Matthew De Gruchy, who has spent 23 years in jail for slaughtering his mum, brother and sister in their Albion Park Rail home, is now "motivated to do nothing else than live a normal community life". The 41-year-old thinks he's done his time.
At his parole hearing in Parramatta on Thursday, De Gruchy's lawyer Melissa Smith said his "main goal on parole" was to seek employment and eventually obtain independent housing.
"What he has achieved in custody over the past 23 years, taking into account his age when he went into custody, has been quite remarkable and there is nothing more for him to achieve in custody," Ms Smith said.
"A refusal at this point would be counter productive.
"My client has demonstrated to this authority that he can be released on parole and not be a risk to community safety and I would ask the authority to confirm their intention to release Mr De Gruchy on parole today."
The panel reserved its decision until a later date.
De Gruchy, in prison greens, showed no emotion through the hour-long hearing he watched via video link from Long Bay jail.
He was sentenced to a maximum 28 years in jail for murdering his mother Jennifer, 41, sister Sarah, 13, and brother Adrian, 15, in their Shearwater Boulevard home on March 12, 1996.
All three were slaughtered by the then 18-year-old; Jennifer and Sarah in their beds and Adrian in the garage.
He feels De Gruchy gets a determined sentence; the family gets a life sentence.
Jennifer's head and facial injuries were so severe the coroner required blood-match samples to identify her. Sarah also sustained significant head and facial injuries. Adrian had 21 wounds to his face and neck, and had been doused in petrol. De Gruchy arrived at the home the next morning to tearfully 'discover' the bodies.
The parole hearing was told De Gruchy had the support of his father Wayne, who lives in Tasmania, and his aunt who lives in Sydney and had a "strong structured post-release plan".
"Although the following matters may seem like minor things, for an offender coming out of custody after so long, the fact that he has a bank account, a tax file number, a birth certificate and medicare card and a photo ID card are quite significant things for him to make that initial transfer from custody to parole particularly," his lawyer said.
Katrina Curry, on behalf of the NSW Crown Solicitors Office, did not oppose De Gruchy's application for parole.
However she said the state "obviously has concerns given that the extreme and violent nature of the events in this matter".
"Whilst the defender indicates he will have some support upon release the state submits that support is limited," Ms Curry said.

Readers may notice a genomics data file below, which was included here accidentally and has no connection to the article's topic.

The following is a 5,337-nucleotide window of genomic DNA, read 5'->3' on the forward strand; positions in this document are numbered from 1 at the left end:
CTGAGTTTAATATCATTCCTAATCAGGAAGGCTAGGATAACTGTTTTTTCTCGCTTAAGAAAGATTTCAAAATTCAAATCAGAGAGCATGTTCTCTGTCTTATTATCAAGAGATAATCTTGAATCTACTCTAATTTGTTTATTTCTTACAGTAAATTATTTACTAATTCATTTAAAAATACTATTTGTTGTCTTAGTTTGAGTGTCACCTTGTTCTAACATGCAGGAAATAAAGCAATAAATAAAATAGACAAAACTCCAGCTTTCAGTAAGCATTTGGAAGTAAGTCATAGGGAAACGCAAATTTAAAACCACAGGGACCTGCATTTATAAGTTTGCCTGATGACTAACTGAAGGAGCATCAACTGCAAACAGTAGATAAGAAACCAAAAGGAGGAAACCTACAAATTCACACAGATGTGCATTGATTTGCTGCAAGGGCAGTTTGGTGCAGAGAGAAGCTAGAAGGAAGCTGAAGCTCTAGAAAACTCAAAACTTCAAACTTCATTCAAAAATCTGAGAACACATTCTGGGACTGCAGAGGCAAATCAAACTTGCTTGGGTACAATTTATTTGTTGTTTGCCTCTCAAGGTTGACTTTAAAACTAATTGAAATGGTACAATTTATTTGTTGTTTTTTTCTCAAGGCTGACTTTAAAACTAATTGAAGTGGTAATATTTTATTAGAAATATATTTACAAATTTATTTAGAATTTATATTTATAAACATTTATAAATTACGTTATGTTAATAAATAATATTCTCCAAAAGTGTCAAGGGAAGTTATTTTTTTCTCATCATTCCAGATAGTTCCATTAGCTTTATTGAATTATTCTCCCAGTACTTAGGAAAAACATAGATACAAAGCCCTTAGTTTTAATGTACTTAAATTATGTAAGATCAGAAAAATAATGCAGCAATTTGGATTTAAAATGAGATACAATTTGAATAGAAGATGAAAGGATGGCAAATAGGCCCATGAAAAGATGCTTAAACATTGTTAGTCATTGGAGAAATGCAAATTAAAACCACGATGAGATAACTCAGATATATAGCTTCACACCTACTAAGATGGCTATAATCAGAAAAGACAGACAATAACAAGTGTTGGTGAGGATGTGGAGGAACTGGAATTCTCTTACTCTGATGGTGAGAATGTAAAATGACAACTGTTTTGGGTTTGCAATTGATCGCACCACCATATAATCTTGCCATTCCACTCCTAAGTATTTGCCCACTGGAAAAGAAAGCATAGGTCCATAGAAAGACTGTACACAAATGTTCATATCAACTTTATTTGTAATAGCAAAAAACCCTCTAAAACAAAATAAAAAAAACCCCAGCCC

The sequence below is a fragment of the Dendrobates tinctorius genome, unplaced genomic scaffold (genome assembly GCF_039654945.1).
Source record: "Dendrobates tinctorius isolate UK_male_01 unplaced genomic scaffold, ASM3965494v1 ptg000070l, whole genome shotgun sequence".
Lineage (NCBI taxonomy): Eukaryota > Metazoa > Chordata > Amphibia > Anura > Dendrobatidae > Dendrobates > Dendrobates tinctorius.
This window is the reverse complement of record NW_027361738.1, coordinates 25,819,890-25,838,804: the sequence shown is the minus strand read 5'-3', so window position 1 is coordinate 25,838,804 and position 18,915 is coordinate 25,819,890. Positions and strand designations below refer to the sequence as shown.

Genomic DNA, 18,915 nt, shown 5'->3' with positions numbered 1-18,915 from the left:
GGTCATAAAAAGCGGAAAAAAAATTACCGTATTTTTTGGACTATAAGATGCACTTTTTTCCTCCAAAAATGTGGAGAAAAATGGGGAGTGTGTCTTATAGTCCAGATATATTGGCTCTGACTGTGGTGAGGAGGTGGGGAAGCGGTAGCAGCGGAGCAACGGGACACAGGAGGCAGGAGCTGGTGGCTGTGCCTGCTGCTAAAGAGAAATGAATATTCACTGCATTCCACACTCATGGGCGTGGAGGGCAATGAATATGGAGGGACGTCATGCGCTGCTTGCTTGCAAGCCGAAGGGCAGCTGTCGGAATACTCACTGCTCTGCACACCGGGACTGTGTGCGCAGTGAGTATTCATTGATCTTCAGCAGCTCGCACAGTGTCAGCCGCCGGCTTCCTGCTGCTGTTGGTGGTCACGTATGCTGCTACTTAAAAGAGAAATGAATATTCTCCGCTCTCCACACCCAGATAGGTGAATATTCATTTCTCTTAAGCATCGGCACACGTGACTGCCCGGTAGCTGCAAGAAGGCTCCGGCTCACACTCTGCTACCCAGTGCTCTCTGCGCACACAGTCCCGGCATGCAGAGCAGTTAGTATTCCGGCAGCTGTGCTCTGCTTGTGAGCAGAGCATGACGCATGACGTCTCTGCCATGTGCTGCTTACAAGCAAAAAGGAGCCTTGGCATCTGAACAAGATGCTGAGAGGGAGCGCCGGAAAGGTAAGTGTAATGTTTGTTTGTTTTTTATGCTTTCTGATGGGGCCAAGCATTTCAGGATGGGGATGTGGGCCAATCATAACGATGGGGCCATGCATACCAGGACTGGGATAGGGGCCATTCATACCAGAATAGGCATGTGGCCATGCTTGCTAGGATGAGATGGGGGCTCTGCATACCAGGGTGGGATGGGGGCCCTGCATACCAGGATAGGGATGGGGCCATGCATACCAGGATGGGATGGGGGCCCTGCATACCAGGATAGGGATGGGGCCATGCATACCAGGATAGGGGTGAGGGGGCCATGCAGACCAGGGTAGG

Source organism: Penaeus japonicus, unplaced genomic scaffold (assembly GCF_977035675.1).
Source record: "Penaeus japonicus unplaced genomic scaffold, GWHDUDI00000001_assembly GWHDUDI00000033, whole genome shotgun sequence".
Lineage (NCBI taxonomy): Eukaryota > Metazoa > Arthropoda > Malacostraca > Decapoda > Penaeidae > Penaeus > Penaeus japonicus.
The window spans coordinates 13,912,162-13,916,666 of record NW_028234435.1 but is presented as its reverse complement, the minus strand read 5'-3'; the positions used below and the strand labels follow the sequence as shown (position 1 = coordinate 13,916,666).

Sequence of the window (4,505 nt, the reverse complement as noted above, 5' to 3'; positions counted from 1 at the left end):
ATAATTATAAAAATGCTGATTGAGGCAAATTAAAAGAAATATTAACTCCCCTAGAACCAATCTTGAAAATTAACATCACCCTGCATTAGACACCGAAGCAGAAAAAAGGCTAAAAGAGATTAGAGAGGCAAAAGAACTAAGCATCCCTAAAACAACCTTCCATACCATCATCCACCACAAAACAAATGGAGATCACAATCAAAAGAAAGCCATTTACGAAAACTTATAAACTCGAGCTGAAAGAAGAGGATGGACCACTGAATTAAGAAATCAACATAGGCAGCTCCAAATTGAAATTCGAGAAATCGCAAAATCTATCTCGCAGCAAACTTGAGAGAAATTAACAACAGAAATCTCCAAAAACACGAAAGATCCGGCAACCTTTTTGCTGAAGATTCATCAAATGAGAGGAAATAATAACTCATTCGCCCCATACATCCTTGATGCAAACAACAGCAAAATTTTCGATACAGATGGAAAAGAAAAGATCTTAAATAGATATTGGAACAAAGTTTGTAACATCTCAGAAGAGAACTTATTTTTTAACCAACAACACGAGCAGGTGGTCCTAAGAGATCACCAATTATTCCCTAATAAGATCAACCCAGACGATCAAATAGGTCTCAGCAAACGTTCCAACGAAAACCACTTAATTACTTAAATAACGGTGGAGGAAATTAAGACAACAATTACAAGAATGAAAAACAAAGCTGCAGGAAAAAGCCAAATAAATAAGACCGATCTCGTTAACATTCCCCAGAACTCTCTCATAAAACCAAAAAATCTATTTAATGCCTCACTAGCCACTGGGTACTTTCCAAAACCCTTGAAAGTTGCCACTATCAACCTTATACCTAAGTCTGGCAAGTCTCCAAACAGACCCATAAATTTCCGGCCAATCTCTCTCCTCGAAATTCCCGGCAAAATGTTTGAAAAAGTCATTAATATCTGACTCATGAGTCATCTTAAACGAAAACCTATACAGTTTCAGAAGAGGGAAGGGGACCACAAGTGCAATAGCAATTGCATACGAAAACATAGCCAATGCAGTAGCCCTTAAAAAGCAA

"And this is an offender who is going to need a significant level of support and guidance to assist him in reintegrating into the community after such a lengthy time in custody."
In November 2018, De Gruchy wrote to the NSW Parole Authority expressing his own concerns about his ability to reintegrate into the community "and the limited support he felt he had, and the limited skills that he has at this point in time".
The State's primary concern now is the limited support from his family in NSW and the fact he "could be finding himself in a very stressful situation with limited access to support structures".
"The support for his father is limited given that he does reside in Tasmania," Ms Curry said.
"A letter from his father indicates that he is willing to come to NSW for an indefinite period of time, but the State submits that that is obviously limited and will have to come to an end at some point.
"The assistance from the aunt is set out in a letter again that he won't be residing with the aunt.
"And there are the grandparents but the state notes they are elderly and therefore their assistance is limited."
Ms Curry said it would be "beneficial to the offender" to remain in custody and continue pre-release leave "which would greatly assist in him building the skills and confidence he needs to be able to reintegrate into the community in a way that will be less stressful for him".
"He indicated that he has very limited knowledge regarding technology and public transport in the Sydney area and all these things can be quite confronting."
Outside the hearing, Peter Rolfe, support person for De Gruchy's uncle Ray Halliwell, addressed the media.
Mr Halliwell gave a written submission and did not oppose parole.
"He murdered Ray's sister Jennifer, his nephew Aiden and his niece Sarah and that's three murders. Ray feels like he should be on three life sentences," Mr Rolfe said.
"He feels De Gruchy gets a determined sentence; the family gets a life sentence."
Mr Halliwell has asked that De Gruchy not be allowed into the Illawarra and be required to see a psychologist.